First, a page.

Good day wine lovers!
I am Wai Xin, a wine drinker who has recently embarked on wine education. Unlike most Snooth mentor, I am a Software Engineer who enjoys the art of wine. Outside of work, I contribute blog posts to sgwine.wordpress.com and organize wine dinners with EnjoyWine.sg, a Singapore based wine-dinner community. Recently I started my own wine blog, winexin.wordpress.com.
While I have not develop great love for any particular wine region, in recent years I have been enjoying Italian wines for their vibrancy and Aussie wines for the style diversity. It is especially interesting looking at how wines can pair with local delights such as chilli crab and Chinese food which have traditionally not paired with wine.
Joining the Snooth mentor program, I hope to engage other Asian drinkers and share our appreciation from an Asian perspective. I am waiting for my Certified Specialist of Wine result and planning to take up WSET Advanced Level in 2013.
Chan Wai Xin. Wine drinker turns wine student from sunny Singapore.
- Reply by Craig Bilodeau, May 8, 2012.
Welcome to Snooth, Chan!
- Reply by Wai Xin Chan, May 8, 2012.
- Reply by dmcker, May 9, 2012.
Welcome, Wai. Tell us more about those Aussies and Italians you're drinking! I think you'll have more variety from Oz to choose from in Singapore (plus it's a short flight to Perth and all that good wine in Western Australia if you want to visit) than most of the Snooth users have access to in the States. Let us also know how you're matching your wines to Chinese, Malay and Indonesian dishes, when you do!
- Reply by shsim, May 13, 2012.
Hello Wai Xin! Welcome to Snooth! Good to see a fellow Southeast Asian! I am from across the border and have studied in Singapore half my life. I always wondered about the wine scene back home since everytime I head back (heading back in September!), there does not seem to be much or I just have not explored enough! So please share your experience back home and especially the pairing (which I have a difficult time with... only found one good one.) !!
- Reply by Terence Pang, May 13, 2012.
Thought I'd share my personal comments on the Singapore wine scene.
Actually I've found Singapore to be an average location for purchasing Australian wine. The variety available is limited to portfolios of the big importers, so in Singapore, it is limited to a narrow slice of what Australia has to offer. Kaesler is a very popular label to find, and not surprisingly, as one of the chains in Singapore belongs to someone in that operation. A further hindrance to wine puchasing is the high alcohol tax, which basically doubles the cost of these wines.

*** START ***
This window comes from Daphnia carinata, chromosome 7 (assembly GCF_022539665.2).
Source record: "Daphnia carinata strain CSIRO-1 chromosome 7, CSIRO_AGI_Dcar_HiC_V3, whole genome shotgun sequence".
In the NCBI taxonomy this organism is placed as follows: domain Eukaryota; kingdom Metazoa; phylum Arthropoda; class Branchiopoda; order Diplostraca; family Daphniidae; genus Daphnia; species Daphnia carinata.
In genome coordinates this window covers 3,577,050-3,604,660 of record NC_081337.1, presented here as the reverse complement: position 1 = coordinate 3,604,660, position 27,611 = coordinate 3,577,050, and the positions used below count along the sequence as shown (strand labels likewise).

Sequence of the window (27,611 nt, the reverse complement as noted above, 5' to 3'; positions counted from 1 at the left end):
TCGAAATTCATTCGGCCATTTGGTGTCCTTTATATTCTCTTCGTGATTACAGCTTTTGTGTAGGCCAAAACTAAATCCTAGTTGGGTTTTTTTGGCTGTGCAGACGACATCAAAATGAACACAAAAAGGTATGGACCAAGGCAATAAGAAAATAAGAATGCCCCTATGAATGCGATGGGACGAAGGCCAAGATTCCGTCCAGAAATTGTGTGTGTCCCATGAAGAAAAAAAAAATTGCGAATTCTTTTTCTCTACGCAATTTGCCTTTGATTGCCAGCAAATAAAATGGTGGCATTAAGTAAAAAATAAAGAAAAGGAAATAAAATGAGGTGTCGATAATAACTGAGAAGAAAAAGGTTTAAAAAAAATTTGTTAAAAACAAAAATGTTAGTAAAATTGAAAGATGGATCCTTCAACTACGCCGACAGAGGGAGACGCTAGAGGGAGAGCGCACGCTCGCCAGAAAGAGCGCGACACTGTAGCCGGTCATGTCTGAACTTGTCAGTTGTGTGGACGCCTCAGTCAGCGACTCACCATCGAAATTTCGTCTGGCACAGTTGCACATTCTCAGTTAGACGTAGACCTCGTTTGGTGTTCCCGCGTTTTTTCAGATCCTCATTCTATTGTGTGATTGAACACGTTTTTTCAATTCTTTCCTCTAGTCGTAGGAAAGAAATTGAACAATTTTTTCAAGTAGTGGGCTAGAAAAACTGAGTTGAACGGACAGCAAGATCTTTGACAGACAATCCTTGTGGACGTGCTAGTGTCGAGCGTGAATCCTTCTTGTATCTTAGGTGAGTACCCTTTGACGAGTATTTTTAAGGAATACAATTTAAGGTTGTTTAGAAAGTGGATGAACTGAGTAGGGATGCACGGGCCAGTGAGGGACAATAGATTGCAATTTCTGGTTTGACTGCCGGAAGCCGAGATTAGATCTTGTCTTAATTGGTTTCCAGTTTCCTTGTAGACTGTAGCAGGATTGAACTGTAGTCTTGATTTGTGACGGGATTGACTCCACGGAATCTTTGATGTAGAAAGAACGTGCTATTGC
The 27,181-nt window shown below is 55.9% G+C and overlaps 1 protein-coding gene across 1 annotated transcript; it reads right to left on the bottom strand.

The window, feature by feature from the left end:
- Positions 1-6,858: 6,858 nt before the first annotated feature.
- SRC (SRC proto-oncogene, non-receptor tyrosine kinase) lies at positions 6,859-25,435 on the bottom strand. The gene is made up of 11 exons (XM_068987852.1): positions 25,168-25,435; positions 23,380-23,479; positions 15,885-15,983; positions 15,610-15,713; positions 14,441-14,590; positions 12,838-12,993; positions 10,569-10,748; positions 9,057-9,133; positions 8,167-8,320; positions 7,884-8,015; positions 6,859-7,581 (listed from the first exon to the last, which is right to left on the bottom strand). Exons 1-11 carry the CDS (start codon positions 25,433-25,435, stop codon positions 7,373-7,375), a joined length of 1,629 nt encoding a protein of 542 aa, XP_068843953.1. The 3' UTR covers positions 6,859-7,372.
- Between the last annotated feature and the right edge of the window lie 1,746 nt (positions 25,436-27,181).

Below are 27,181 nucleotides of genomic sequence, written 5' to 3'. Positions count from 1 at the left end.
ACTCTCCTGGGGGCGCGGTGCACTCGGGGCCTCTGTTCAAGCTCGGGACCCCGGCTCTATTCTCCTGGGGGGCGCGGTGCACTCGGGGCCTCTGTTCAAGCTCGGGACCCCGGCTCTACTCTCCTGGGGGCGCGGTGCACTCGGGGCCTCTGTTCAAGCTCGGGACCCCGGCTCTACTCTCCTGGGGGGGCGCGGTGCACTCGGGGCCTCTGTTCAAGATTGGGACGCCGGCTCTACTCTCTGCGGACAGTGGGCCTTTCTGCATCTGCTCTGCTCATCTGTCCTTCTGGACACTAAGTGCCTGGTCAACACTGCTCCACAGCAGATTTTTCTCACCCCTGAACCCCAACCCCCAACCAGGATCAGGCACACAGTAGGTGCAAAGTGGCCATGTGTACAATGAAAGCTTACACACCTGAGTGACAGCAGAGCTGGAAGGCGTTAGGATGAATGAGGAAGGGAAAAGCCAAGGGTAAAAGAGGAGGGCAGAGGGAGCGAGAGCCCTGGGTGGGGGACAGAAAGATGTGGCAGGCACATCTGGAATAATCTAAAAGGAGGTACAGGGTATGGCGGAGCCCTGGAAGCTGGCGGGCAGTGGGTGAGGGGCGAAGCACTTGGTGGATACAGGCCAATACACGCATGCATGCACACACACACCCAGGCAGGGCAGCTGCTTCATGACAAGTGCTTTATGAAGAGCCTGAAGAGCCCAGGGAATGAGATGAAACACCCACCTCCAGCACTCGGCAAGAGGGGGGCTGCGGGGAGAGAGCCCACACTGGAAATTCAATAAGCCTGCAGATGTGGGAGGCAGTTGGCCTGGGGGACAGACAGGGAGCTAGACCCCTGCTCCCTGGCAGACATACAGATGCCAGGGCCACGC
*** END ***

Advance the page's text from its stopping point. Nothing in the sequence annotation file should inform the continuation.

The same can be said of Italian, Spanish, Chilean and Argentinian wine, but what I like about the stores there is that reasonable variety is on offer.
On the other hand, Singapore has/had the biggest landed, in-hand stock of high-end Bordeaux. I say 'had' because I'm not too sure whether the Chinese market has shifted that status in recent times. There is a collector in Singapore whose entrance to his house is basically a line up of every single vintage of petrus to date. WOW! There is also alot of stck of DRCs, high end Burgs and Barolos. American wines have yet to receive as much attention there.
The Singapore market is also a key player in the Asian En Primeur campaign (again, that status is probably challanged by HK lately, and due tot he economic climate). Hence the visitations of UGC for annual tastings.
The World Gourmet Summit in Singapore offers the perfect opportunity for food and wine pairings, although it is typically matched with French or Italian cuisine. I love Indonesian Gado-Gado (a tofu salad with peanut sauce and fresh bean sprouts) with a lush Beerenauslese or fruity chardonnay, and Malay satay with an Argentinian merlot.
- Reply by Wai Xin Chan, May 14, 2012.
Terence is right about the alcohol tax which stands at S$70 per litre of alcohol in Singapore. This translates to approximately S$8 of tax for a bottle of wine with 15% ABV, however the tax becomes seemingly negligible when the selling price of the wine is high to start with. Say a bottle of wine with a cost price of S$100, the tax becomes 8% of the cost but this is only applicable for consumers who buy in low quantity.
For importers this becomes a burden since each case of 12 bottles will incur an estimated S$100 upon reaching Singapore. To overcome this most merchants use bonded warehouse to deposit their goods until the bottles are withdrawn to fulfill sales order.
Recent years stars have shifted in the wine business. One chain strikes at the entry level price range, while others operate by 'scatter-shot', getting a few cases of every wine they can find. Online businesses without shop front but partners with restaurants, are also becoming a driving force making it easier for consumers to purchase without lugging it around the mall. Wine tasting, wine dinner, masterclass are a common sight, if you know who to ask. :)
Hong Kong, the door way to business with Chinese, has been the promised land for fine wine makers since the tax removal in 2008. The Vinexpo in two weeks time will be very interesting, a pity I can't make time for it.
For those who are not familiar with Asian food, Satay is skewered grilled meat usually from chicken, beef or lamb. Served with lightly spiced peanut sauce, sliced onions, cucumbers and rice cooked in palm leaf pouch. Love it when its nicely grilled and retain the juice within, can easily see how it coupled with the fleshiness of Merlot. Woo hoo!